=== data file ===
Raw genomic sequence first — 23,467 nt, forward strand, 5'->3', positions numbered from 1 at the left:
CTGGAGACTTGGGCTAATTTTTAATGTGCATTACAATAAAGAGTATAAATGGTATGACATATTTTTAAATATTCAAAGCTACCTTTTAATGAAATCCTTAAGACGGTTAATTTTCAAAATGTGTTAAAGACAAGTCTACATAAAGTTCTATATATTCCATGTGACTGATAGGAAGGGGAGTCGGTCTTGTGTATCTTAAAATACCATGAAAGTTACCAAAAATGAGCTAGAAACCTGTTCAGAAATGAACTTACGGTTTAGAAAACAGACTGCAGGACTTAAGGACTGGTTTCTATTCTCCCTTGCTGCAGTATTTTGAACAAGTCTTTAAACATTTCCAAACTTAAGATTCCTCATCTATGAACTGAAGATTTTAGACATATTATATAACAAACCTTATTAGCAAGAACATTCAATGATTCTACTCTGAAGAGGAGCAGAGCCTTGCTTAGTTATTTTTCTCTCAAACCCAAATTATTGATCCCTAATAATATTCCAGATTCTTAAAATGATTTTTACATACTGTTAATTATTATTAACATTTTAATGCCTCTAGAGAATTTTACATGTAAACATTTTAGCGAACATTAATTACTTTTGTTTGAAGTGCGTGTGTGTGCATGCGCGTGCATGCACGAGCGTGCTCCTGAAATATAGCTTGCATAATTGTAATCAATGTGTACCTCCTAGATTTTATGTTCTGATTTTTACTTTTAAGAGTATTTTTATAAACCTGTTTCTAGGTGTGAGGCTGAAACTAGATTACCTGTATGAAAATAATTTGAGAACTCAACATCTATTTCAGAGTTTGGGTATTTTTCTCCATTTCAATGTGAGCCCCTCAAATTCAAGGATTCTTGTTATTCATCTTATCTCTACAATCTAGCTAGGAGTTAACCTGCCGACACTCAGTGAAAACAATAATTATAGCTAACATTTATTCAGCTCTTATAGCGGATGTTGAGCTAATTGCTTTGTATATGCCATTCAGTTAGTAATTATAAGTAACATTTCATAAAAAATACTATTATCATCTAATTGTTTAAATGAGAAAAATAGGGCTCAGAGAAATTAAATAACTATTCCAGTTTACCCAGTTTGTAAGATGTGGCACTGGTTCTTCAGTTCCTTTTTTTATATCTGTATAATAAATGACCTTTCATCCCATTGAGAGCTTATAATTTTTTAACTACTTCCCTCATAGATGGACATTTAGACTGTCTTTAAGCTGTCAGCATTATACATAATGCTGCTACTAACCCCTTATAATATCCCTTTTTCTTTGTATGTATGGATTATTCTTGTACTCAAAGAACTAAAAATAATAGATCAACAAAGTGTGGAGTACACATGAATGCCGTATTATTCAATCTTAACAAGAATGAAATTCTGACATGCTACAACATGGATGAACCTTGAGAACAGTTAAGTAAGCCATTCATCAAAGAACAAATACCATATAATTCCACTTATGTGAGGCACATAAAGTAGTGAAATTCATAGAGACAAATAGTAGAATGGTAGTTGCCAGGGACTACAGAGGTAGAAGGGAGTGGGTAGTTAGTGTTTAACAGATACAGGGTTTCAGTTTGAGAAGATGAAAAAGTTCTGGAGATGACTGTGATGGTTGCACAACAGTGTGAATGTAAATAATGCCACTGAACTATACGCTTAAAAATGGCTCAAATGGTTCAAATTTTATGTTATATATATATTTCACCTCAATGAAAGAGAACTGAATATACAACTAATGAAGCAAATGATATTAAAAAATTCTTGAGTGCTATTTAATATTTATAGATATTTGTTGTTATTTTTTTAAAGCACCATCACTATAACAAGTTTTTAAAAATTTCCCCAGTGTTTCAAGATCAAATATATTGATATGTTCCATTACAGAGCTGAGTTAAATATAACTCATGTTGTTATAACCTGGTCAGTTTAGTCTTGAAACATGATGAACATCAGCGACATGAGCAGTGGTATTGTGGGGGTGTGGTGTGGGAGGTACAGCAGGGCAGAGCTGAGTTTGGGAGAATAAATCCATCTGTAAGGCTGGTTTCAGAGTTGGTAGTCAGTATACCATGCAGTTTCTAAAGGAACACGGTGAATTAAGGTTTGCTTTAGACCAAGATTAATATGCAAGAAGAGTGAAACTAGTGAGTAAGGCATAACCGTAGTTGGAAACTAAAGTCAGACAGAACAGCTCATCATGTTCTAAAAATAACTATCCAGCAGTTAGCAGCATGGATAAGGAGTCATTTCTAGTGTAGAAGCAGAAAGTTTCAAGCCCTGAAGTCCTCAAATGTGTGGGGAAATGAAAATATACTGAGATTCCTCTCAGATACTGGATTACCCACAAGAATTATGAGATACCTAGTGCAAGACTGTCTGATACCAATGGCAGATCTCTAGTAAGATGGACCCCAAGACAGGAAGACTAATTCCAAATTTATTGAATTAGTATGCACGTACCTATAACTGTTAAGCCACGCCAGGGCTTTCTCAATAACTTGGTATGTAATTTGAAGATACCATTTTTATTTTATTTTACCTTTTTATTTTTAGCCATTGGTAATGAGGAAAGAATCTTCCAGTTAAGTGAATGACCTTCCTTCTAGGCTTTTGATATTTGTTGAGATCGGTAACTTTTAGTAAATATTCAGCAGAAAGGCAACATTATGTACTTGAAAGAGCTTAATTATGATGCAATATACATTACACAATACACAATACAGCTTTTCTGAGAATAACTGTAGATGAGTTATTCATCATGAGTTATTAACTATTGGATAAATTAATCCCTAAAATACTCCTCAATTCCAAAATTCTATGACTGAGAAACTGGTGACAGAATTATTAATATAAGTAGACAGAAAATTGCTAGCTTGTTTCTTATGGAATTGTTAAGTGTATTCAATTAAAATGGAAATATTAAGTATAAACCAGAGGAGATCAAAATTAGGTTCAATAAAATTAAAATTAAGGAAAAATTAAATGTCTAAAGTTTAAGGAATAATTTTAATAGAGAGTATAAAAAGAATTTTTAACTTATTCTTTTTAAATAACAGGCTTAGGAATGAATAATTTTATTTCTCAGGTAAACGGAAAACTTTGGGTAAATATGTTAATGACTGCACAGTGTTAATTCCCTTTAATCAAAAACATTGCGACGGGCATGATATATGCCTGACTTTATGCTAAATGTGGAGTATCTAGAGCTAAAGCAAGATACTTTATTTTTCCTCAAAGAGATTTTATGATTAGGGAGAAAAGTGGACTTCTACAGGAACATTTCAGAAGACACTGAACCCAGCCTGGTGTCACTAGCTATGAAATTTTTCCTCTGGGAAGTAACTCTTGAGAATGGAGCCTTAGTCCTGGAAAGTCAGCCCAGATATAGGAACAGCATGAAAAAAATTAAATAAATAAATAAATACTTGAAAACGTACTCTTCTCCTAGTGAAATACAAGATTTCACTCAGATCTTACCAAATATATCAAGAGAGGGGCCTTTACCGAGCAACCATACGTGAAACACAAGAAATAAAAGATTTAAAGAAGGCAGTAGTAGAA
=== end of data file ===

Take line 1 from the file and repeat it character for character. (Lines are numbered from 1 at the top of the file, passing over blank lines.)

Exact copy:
Raw genomic sequence first — 23,467 nt, forward strand, 5'->3', positions numbered from 1 at the left: